I bolted everything together for a test fit and discovered it was just right. Once I was done building it, I went to bed. It had taken all day. The following day was spent separating the cabinet from the base and moving the whole thing down to her house and reassembling it on site. It had to be done in a short timeframe as she was returning from a trip the next morning. Fortunately, everything went smoothly and before I knew it, it was done. I’m pretty happy with it, though it’s far from finished. This is pretty much an “MVP” (Minimum Viable Product) release.

Next steps may include some paint for the wood stand, something clever in the cabinet itself, and some sort of padded headboard.

…about sketching.


Just a little peek at my underwear. I was having trouble figuring out how to lay out individual projects on my website to keep the solution scalable. So I threw some ink on a page. There’s not much there, but it helped me quickly figure out how the HTML related to the desired layout, and get an idea of how many divs it would take to achieve the desired effect. This just goes to show that sketches needn’t be crisp or even fully finished to get the job done.


A list of projects I’d like to share

Microsoft Agora

Opportunity: Create a mobile shopping experience that changed based on context. In store, offer coupons based on the user’s shopping list and location within the store. Out of store, enhance cutomer’s ability to comparison shop and locate best deal relative to distance.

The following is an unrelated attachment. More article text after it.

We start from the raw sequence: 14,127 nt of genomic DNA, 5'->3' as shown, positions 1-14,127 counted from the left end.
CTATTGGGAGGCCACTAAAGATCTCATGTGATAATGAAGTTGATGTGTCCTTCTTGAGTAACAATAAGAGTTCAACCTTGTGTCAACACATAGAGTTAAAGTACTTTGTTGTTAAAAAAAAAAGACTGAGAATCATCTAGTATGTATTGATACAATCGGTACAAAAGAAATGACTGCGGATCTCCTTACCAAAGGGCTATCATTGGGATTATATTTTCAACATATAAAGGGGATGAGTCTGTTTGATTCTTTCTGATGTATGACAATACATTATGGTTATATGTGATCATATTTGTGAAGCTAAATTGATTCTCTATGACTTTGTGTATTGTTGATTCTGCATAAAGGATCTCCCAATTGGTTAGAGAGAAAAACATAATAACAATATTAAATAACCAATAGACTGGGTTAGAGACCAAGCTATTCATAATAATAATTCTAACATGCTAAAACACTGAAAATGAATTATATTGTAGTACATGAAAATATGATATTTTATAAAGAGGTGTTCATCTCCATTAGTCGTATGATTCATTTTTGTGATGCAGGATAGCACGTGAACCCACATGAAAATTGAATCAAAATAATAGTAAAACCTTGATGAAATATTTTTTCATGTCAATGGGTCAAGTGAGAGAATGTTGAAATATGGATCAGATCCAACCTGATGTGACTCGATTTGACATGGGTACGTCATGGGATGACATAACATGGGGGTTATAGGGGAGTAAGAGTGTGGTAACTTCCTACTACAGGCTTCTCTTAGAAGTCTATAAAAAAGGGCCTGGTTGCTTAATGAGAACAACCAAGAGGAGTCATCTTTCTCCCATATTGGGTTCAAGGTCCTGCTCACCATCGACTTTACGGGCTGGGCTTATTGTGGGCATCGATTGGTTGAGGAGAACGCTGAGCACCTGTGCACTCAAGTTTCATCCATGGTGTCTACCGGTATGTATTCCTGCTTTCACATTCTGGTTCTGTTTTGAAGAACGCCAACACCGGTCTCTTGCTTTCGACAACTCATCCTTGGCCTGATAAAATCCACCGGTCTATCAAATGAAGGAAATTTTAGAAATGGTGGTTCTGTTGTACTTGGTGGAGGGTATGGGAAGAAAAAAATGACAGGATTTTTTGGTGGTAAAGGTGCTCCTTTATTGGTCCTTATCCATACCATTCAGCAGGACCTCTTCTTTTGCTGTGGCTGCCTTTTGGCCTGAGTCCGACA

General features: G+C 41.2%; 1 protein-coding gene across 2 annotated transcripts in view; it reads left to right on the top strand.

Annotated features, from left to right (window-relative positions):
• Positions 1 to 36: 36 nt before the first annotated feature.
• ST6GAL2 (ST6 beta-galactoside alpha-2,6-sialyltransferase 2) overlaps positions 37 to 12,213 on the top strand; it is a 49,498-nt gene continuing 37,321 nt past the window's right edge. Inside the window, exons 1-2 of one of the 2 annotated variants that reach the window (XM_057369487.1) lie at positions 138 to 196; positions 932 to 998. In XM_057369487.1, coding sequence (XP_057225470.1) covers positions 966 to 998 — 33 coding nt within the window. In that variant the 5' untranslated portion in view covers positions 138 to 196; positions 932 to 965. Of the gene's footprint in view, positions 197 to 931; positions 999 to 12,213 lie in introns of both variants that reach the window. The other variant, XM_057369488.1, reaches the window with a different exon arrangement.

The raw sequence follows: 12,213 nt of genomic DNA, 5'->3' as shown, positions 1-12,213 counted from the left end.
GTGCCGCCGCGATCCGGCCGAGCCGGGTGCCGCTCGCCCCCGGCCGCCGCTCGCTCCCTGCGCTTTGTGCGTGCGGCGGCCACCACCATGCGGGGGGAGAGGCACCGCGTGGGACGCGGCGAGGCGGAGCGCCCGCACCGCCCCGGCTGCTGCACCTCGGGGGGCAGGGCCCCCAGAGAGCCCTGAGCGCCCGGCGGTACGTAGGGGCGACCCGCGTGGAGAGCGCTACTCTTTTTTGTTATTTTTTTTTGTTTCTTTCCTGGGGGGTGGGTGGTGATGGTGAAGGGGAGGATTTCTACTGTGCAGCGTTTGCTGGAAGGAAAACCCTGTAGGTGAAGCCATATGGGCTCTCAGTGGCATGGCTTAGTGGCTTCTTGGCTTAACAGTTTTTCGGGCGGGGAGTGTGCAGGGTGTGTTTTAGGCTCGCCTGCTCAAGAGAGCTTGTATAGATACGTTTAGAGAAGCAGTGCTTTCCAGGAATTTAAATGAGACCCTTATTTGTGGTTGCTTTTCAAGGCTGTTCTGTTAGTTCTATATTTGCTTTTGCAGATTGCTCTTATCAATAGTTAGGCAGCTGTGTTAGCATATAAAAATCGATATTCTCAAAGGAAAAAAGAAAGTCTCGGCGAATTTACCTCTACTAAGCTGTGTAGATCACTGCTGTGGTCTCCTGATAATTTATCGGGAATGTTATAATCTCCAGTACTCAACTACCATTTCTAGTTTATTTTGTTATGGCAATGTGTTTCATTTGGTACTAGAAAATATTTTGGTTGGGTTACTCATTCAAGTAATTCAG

Responsibilities: UX audit on current offering, Visual Design, UX Design, prototyping,

My personal Healthcare project from SCAD

Opportunity: Empower consumers to take healthcare into their own hands through innovative digital and analog products.

Responsibilities: Project Planning, Project Management, Physical Prototyping, digital Product Design, tech research

Large International Aircraft Corporation

Opportunity: 1. Damage Capture – help guys on the runway identify, capture, and share damage to aircraft, making the decision to “fix or fly” more informed.

Responsibilities: Client Management.

Mobile Banking App:

Opportunity: Mobile Banking application for leading bank in slovakia.

Responsibilities: Wireframing, Process Flow diagramming, Information Architecture

My website

Opportunity: Learn how to code HTML by hand

Responsibilities: Concept, design, comps, visual design, production

JLL, VTech, VTech Internship, KidsII, My personal Mobile Project, Xad

…about DIY. (motorcycle edition)

A little video that describes the wonder that comes from working with one’s hands and producing something from virtually nothing. Great thoughts on the nature of perfection/completion here.

Deus Ex Machina from Seth C Brown on Vimeo.

The tale of a man building the most beautiful, but most dangerous machine.

***Note for audio – Laptop speakers miss out on most low end sound effects. If you have headphones, they help!

An extra FYI –
This film and its subject are in no way associated with Deus Ex Machina Motorcycles ®

…about people.

People are little more than mushy blobs, filled with some mixture of water, carbon, experiences, biases, expectations, disappointments, and needs. People are the reason I have a job. Considering that people come each with their own unique and cloudy history, it’s a wonder designers like me think we can solve problems for most of them. He’ll, when I think about it, I’m pretty amazed that there’s even such a thing as a majority of users that I can find some way to design for at all.